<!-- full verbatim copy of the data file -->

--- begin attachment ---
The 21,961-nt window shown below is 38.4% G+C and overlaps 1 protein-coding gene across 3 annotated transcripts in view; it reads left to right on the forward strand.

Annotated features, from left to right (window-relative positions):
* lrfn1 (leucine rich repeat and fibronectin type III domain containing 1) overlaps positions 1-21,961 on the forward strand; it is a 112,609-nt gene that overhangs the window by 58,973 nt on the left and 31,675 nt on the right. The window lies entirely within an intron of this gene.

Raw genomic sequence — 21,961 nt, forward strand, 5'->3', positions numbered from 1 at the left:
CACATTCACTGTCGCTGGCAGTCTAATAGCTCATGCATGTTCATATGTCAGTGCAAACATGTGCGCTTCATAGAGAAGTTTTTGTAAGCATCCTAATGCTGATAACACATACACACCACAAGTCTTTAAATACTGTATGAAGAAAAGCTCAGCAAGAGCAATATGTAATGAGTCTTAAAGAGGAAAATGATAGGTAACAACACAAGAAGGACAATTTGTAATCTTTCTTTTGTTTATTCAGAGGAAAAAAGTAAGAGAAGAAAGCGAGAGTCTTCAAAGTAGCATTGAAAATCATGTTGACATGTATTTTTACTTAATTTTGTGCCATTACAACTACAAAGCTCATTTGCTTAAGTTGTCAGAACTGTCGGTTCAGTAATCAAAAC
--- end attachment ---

The 21,961-nt window shown below is 38.4% G+C and overlaps 1 protein-coding gene across 3 annotated transcripts in view; it reads left to right on the forward strand.

Annotated features, from left to right (window-relative positions):
* lrfn1 (leucine rich repeat and fibronectin type III domain containing 1) overlaps positions 1-21,961 on the forward strand; it is a 112,609-nt gene that overhangs the window by 58,973 nt on the left and 31,675 nt on the right. The window lies entirely within an intron of this gene.

Raw genomic sequence — 21,961 nt, forward strand, 5'->3', positions numbered from 1 at the left:
CACATTCACTGTCGCTGGCAGTCTAATAGCTCATGCATGTTCATATGTCAGTGCAAACATGTGCGCTTCATAGAGAAGTTTTTGTAAGCATCCTAATGCTGATAACACATACACACCACAAGTCTTTAAATACTGTATGAAGAAAAGCTCAGCAAGAGCAATATGTAATGAGTCTTAAAGAGGAAAATGATAGGTAACAACACAAGAAGGACAATTTGTAATCTTTCTTTTGTTTATTCAGAGGAAAAAAGTAAGAGAAGAAAGCGAGAGTCTTCAAAGTAGCATTGAAAATCATGTTGACATGTATTTTTACTTAATTTTGTGCCATTACAACTACAAAGCTCATTTGCTTAAGTTGTCAGAACTGTCGGTTCAGTAATCAAAAC